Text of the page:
Rotavirus vaccines are normally 80 to 90 percent effective in wealthy and middle-income countries. But among previously available vaccines, Rotarix was only 61 percent effective in a trial in Africa, while Rotateq was only 39 percent effective.

Infants in poor countries with open sewers and polluted water have more viruses and bacterial toxins in their intestines, blocking access to the gut cells where the vaccines would normally attach, Dr. Offit explained. And because mothers also get rotavirus, he added, they develop antibodies to it. Their babies get the antibodies in breast milk, and these may neutralize some of the vaccine.

Vaccines also may be less effective in poor countries because they may imperfectly match the circulating rotavirus strains, experts said, or because poor diets cause frequent diarrhea, removing protective gut bacteria.

The new vaccine is known as BRV-PV, and will be called Rotasiil, said Rajeev M. Dhere, the executive director of the Serum Institute.

Forty-two poor or lower-middle-income countries are now using rotavirus vaccine, said Dr. Seth Berkley, the chief executive of Gavi, the Vaccine Alliance, which buys billions of dollars of vaccines for poorer countries.

The market remains huge, especially since Nigeria, the Democratic Republic of Congo and other countries with great needs have yet to start immunizing against rotavirus. How useful Rotasiil will be for them will depend on many factors, Dr. Berkley said.

The vaccine must have W.H.O. approval before Gavi and United Nations agencies can buy it. Then, ideally, the price will drop well below that of existing vaccines. Rotarix costs Gavi $5 for two doses, while Rotateq is $10.50 for three. The initial price for Rotasiil will be about $6 for three doses, but could be lower if large amounts are ordered, Dr. Dhere said. The Serum Institute is ready to make about 60 million doses a year initially.

The fact that the new vaccine can stay unrefrigerated for up to six months at 104 degrees is a big advantage, Dr. Berkley said. Rotateq and Rotarix need refrigeration, and another new vaccine, Rotavac, from Bharat Biotech, another Indian company, must be stored frozen — a great challenge in rural areas with power failures.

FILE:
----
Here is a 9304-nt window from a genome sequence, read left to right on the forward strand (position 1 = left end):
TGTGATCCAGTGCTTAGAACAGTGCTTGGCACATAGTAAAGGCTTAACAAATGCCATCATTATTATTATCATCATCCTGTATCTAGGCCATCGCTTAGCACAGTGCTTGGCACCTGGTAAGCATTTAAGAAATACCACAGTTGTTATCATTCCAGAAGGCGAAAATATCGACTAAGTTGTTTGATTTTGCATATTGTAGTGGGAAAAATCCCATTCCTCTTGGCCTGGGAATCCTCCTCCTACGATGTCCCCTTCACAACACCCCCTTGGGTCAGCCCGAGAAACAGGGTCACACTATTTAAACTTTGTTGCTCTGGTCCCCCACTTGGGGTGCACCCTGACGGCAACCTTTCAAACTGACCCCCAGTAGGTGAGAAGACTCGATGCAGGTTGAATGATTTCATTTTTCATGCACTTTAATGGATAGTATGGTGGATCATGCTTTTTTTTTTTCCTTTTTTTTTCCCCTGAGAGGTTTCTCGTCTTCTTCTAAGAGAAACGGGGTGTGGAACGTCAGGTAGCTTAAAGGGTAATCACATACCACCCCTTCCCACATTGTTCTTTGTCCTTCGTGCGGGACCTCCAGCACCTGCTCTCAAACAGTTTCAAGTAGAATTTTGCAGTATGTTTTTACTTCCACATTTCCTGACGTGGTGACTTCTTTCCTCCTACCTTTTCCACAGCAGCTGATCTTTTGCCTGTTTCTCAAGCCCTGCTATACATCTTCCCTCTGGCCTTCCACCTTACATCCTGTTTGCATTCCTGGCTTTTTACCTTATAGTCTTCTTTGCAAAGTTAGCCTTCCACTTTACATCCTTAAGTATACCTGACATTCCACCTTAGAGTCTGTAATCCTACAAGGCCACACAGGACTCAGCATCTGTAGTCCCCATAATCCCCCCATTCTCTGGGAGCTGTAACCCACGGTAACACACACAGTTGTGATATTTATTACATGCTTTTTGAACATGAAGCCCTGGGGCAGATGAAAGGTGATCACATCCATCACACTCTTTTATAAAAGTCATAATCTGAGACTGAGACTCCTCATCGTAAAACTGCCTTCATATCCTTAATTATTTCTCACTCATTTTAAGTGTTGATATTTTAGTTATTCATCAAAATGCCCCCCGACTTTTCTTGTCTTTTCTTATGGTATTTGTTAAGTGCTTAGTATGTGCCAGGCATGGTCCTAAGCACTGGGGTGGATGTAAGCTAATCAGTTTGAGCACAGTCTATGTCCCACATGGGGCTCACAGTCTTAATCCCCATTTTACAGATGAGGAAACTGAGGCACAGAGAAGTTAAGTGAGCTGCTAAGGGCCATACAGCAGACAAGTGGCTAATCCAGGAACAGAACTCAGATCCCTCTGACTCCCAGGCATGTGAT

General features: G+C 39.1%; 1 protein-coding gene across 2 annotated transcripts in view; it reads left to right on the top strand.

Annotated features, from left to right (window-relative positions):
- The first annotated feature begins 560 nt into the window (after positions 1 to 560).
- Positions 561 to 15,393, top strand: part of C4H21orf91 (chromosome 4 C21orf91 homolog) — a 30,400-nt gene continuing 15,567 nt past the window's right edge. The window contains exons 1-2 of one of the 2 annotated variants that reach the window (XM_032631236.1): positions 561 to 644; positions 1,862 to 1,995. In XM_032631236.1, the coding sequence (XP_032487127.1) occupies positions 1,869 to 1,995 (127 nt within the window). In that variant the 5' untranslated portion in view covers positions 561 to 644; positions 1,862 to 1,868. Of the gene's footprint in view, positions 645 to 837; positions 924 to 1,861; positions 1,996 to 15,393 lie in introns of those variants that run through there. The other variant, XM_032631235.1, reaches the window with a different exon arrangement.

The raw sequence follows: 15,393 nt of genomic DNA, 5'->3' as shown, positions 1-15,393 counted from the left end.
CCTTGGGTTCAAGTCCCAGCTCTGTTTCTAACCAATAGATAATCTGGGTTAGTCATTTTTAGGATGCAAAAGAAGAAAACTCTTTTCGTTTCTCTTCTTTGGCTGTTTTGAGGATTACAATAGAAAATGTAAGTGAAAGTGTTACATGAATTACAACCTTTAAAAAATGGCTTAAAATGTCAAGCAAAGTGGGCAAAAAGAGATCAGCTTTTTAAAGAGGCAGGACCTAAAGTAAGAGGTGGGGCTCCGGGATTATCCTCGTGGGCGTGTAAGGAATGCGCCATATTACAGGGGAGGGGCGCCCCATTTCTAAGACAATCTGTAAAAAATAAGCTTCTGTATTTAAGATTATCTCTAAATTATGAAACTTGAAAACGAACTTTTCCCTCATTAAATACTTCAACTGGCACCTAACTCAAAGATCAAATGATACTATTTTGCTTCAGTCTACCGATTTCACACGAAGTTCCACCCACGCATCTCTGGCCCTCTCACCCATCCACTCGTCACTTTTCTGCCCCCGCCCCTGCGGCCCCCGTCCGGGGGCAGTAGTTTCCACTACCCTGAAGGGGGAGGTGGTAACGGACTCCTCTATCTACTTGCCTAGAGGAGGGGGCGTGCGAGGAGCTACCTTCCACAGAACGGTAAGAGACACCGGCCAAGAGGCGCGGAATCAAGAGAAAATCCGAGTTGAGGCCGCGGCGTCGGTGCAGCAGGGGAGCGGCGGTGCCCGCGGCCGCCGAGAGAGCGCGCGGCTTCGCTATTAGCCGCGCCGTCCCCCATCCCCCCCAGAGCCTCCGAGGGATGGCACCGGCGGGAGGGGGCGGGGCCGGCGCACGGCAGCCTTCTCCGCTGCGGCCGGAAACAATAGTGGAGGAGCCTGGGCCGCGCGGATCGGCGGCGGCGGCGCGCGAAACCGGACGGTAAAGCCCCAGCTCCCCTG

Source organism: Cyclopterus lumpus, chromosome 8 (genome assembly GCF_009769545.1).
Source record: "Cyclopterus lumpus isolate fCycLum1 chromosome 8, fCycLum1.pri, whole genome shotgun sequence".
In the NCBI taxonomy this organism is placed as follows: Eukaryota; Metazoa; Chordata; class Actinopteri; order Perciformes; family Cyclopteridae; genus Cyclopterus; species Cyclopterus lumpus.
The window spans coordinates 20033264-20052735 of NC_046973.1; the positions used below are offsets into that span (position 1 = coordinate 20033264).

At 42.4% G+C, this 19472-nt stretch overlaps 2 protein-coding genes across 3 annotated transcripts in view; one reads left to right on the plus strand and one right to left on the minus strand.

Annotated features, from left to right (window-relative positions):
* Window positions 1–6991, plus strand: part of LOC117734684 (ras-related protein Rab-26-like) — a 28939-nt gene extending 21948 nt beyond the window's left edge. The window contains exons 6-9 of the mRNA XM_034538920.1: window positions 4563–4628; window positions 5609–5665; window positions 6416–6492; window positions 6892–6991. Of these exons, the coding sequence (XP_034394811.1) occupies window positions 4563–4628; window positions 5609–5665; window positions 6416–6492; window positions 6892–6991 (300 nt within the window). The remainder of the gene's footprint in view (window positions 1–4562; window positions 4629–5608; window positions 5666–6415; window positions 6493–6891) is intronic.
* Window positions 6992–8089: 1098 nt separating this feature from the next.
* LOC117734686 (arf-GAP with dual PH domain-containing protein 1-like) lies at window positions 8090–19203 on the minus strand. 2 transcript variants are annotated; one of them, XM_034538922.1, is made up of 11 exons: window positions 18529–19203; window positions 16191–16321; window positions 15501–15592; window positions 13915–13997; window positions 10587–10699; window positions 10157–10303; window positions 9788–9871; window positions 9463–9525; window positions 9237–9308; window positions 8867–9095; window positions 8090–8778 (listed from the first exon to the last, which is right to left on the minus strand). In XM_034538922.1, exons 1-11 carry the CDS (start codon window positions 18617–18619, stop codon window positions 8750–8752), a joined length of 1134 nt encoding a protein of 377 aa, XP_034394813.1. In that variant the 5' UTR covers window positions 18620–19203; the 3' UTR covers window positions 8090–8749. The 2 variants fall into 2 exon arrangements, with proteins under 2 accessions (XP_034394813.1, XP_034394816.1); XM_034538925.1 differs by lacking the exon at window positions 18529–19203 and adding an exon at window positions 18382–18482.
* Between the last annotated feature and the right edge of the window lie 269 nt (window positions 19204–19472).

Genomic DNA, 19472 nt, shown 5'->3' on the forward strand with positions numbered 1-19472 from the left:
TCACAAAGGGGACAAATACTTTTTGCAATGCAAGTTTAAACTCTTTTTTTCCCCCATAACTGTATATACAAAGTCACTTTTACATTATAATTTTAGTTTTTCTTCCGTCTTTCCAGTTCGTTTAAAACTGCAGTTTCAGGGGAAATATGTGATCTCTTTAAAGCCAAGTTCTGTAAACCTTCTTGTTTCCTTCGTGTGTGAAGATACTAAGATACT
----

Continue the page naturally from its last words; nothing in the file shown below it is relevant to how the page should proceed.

But Rotasiil must be reconstituted with liquid, which might be a hindrance, he said. That adds an extra step where mistakes could happen.

Normally, Dr. Berkley said, a national health ministry will buy only one brand for the entire country, since thousands of vaccinators must be retrained each time a protocol changes. The space needed to store three doses of Rotasiil plus diluent could be a problem, he added. But Dr. Grais, who led the Niger trial, noted that other vaccines used in Africa, such as the one against measles, are reconstituted, “so this is nothing out of the ordinary.”

Rotasiil is much easier to store, because refrigerator space is at such a premium in clinics in the developing world, she said. Other rotavirus vaccines take up as much space as all other commonly used refrigerated vaccines combined.

The real prices to poor countries should start low and then rise, Dr. Berkley said. At first, the poorest normally reimburse Gavi as little as 20 cents a dose, then slowly “graduate” and are eventually expected to pay the full Gavi price. As these countries become richer, they inch closer to paying private-market prices.

The goal is to get vaccine companies to expect enough profit that they enter the field, but to foster enough competition to keep prices reasonable.

In any case, getting more rotavirus vaccine into more babies “is really important,” Dr. Berkley said. “As we’ve rolled it out in different countries, I’ve seen whole pediatric wards empty out.”

Source: www.nytimes.com